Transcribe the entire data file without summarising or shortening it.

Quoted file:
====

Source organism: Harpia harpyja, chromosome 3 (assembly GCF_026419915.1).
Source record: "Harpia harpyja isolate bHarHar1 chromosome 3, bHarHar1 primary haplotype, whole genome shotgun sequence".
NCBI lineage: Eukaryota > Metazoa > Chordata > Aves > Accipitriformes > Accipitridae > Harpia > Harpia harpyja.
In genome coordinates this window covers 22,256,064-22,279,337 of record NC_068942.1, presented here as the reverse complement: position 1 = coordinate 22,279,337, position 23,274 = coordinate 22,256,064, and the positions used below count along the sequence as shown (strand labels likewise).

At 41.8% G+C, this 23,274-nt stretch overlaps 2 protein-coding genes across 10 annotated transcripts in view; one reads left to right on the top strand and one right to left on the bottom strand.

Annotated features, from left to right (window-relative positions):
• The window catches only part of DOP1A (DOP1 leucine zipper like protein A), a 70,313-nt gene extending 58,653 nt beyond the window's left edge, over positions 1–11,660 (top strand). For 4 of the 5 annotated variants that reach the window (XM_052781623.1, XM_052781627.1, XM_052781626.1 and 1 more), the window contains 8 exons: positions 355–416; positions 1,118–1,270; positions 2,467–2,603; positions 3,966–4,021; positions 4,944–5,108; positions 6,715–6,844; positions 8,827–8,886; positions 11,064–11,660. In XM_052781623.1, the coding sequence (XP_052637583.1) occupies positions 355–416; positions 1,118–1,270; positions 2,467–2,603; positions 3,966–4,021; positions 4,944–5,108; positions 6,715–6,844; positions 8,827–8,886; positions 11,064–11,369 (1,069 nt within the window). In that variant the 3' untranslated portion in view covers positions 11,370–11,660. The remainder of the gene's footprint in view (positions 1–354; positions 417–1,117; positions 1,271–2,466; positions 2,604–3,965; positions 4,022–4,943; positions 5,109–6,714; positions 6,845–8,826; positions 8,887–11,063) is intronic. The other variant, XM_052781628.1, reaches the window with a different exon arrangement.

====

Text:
Source organism: Harpia harpyja, chromosome 3 (assembly GCF_026419915.1).
Source record: "Harpia harpyja isolate bHarHar1 chromosome 3, bHarHar1 primary haplotype, whole genome shotgun sequence".
NCBI lineage: Eukaryota > Metazoa > Chordata > Aves > Accipitriformes > Accipitridae > Harpia > Harpia harpyja.
In genome coordinates this window covers 22,256,064-22,279,337 of record NC_068942.1, presented here as the reverse complement: position 1 = coordinate 22,279,337, position 23,274 = coordinate 22,256,064, and the positions used below count along the sequence as shown (strand labels likewise).

At 41.8% G+C, this 23,274-nt stretch overlaps 2 protein-coding genes across 10 annotated transcripts in view; one reads left to right on the top strand and one right to left on the bottom strand.

Annotated features, from left to right (window-relative positions):
• The window catches only part of DOP1A (DOP1 leucine zipper like protein A), a 70,313-nt gene extending 58,653 nt beyond the window's left edge, over positions 1–11,660 (top strand). For 4 of the 5 annotated variants that reach the window (XM_052781623.1, XM_052781627.1, XM_052781626.1 and 1 more), the window contains 8 exons: positions 355–416; positions 1,118–1,270; positions 2,467–2,603; positions 3,966–4,021; positions 4,944–5,108; positions 6,715–6,844; positions 8,827–8,886; positions 11,064–11,660. In XM_052781623.1, the coding sequence (XP_052637583.1) occupies positions 355–416; positions 1,118–1,270; positions 2,467–2,603; positions 3,966–4,021; positions 4,944–5,108; positions 6,715–6,844; positions 8,827–8,886; positions 11,064–11,369 (1,069 nt within the window). In that variant the 3' untranslated portion in view covers positions 11,370–11,660. The remainder of the gene's footprint in view (positions 1–354; positions 417–1,117; positions 1,271–2,466; positions 2,604–3,965; positions 4,022–4,943; positions 5,109–6,714; positions 6,845–8,826; positions 8,887–11,063) is intronic. The other variant, XM_052781628.1, reaches the window with a different exon arrangement.